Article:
Social brain theory hypothesizes that the human brain becomes larger through evolution mainly because of reading others' intentions in society. Reading opponents' intentions and cooperating with them or outsmarting them results in an intelligence arms race. The authors discuss the evolution of such an arms race, represented as finite state automatons, under three distinct payoff schemes and the implications of these results, which suggest that agents increase complexity of their strategies. The analyses of the high-ranking agents' automata suggests the process to acquire complex strategy in delayed reward condition.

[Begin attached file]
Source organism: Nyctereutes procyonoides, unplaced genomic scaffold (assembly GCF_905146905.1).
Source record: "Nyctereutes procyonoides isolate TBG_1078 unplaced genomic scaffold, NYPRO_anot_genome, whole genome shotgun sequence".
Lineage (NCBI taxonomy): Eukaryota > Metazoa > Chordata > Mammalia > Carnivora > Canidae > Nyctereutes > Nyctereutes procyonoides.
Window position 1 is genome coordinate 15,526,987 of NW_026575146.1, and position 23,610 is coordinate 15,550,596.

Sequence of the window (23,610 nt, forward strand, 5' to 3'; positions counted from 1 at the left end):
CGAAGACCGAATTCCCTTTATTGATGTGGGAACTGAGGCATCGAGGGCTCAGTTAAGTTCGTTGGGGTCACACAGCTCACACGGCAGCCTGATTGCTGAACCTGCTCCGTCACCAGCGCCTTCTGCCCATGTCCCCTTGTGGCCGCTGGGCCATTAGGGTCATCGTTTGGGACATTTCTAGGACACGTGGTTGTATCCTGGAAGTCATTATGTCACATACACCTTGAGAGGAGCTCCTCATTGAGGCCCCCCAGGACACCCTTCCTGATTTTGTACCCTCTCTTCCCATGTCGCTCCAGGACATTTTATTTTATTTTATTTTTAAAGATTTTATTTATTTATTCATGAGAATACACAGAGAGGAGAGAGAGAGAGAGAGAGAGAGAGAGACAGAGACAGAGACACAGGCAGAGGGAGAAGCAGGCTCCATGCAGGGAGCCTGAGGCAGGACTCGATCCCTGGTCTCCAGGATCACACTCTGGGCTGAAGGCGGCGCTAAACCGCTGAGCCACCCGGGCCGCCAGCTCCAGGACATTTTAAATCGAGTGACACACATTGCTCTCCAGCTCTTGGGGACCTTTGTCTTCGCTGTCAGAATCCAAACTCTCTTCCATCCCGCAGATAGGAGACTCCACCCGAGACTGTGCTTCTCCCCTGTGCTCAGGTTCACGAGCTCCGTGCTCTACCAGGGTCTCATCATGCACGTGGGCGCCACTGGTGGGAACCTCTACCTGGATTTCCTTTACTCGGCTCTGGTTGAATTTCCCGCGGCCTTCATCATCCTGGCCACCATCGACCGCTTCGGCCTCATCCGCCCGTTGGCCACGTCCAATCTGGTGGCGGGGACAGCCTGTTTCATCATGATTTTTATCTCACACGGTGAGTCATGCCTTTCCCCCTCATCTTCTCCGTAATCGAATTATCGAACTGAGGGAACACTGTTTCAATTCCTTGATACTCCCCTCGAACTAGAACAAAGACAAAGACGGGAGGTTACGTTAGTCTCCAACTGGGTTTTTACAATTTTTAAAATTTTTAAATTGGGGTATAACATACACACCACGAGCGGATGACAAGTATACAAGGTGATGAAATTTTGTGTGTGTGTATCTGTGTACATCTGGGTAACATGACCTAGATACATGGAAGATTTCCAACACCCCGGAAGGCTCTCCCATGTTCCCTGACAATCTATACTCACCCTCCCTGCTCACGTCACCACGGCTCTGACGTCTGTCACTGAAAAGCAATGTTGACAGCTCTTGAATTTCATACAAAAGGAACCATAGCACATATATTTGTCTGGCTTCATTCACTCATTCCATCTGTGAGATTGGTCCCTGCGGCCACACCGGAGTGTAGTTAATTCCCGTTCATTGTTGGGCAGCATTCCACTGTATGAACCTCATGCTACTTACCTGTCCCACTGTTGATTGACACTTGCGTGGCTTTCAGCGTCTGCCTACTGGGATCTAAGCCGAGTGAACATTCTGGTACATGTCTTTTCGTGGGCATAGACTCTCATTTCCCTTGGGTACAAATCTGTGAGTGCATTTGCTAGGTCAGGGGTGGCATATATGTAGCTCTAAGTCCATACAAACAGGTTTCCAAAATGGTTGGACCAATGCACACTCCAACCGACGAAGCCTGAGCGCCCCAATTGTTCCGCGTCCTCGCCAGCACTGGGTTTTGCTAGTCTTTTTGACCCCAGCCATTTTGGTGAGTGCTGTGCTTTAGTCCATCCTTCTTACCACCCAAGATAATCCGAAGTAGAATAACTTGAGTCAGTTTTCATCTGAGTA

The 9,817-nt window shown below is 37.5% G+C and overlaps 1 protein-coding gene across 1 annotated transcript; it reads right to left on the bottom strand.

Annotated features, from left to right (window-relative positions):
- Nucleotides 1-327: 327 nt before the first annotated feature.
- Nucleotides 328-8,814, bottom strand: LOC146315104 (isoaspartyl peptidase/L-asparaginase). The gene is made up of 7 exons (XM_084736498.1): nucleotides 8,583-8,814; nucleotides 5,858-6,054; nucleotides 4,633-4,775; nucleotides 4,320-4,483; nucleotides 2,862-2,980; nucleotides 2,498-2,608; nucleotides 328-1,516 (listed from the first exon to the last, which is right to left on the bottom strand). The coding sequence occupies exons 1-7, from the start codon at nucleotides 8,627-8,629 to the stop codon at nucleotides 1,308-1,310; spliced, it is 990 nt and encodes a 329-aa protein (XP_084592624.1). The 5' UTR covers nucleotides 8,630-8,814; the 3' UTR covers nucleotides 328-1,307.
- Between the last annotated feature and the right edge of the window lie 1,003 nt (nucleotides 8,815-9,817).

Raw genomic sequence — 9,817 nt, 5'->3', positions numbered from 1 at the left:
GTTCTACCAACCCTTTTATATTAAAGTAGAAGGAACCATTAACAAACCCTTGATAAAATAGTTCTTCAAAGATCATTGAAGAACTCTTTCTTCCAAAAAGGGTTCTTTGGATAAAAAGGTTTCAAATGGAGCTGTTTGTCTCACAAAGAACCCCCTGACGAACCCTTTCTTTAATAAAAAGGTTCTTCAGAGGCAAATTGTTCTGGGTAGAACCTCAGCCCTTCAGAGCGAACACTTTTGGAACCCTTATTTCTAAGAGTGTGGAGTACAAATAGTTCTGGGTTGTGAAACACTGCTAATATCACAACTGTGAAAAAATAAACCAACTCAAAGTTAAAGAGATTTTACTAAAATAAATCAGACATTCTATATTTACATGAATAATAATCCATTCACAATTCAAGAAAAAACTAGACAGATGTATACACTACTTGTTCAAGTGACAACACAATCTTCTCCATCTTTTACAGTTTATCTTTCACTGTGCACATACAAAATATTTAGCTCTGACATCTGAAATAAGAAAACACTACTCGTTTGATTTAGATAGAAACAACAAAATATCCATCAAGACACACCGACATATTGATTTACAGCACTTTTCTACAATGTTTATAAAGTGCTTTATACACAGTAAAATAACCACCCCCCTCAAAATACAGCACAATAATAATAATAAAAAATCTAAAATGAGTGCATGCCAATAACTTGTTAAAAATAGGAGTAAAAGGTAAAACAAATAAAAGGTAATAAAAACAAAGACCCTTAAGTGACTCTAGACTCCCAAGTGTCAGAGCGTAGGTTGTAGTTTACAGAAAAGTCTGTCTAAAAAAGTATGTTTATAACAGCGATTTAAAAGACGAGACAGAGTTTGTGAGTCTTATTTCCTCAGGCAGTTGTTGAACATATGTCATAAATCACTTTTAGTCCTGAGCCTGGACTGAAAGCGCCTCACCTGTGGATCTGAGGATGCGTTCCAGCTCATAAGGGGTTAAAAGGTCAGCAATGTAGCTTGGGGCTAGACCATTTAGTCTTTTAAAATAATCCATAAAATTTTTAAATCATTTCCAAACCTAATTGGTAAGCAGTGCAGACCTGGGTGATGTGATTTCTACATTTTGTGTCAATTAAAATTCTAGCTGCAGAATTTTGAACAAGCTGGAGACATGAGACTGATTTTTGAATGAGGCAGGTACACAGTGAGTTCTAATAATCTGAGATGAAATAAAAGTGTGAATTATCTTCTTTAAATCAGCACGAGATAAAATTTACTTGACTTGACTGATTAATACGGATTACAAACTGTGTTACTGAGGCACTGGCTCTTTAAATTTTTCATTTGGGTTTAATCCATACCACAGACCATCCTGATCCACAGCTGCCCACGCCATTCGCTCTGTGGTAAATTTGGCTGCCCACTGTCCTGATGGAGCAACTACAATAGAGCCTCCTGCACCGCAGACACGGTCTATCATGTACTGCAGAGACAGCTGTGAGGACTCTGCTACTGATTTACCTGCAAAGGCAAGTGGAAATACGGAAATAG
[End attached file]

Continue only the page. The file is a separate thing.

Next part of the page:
|Journal||Transactions of the Japanese Society for Artificial Intelligence|
|Publication status||Published - 2016|
- Multi-agent simulation
- Social brain hypothesis
ASJC Scopus subject areas
- Artificial Intelligence